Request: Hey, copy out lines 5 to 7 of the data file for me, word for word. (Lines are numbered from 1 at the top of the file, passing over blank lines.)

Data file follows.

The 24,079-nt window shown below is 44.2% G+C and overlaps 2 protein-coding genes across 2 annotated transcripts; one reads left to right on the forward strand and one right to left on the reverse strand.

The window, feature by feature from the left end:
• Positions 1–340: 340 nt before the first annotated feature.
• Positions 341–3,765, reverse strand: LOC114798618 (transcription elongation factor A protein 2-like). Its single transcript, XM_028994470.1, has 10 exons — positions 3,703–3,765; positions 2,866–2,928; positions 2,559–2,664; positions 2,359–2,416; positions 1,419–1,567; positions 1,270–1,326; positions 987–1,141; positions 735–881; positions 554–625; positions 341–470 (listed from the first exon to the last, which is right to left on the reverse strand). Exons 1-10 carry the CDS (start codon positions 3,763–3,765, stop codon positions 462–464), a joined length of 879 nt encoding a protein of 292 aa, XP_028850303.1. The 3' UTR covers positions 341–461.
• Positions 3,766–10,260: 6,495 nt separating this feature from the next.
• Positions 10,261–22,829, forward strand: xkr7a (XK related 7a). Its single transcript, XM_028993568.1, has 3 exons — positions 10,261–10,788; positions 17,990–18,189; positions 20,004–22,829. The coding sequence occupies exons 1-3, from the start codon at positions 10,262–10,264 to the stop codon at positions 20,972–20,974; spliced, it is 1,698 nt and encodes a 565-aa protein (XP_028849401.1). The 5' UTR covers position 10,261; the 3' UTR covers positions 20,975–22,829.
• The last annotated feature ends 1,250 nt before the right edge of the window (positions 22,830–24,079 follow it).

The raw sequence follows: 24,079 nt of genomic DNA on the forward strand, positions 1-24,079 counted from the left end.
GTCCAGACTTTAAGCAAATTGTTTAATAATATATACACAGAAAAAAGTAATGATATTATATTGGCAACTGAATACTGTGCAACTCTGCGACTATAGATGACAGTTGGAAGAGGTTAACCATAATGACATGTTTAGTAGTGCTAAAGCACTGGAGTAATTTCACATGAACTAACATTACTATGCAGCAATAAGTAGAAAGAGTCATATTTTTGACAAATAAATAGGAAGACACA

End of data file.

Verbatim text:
• Positions 3,766–10,260: 6,495 nt separating this feature from the next.
• Positions 10,261–22,829, forward strand: xkr7a (XK related 7a). Its single transcript, XM_028993568.1, has 3 exons — positions 10,261–10,788; positions 17,990–18,189; positions 20,004–22,829. The coding sequence occupies exons 1-3, from the start codon at positions 10,262–10,264 to the stop codon at positions 20,972–20,974; spliced, it is 1,698 nt and encodes a 565-aa protein (XP_028849401.1). The 5' UTR covers position 10,261; the 3' UTR covers positions 20,975–22,829.
• The last annotated feature ends 1,250 nt before the right edge of the window (positions 22,830–24,079 follow it).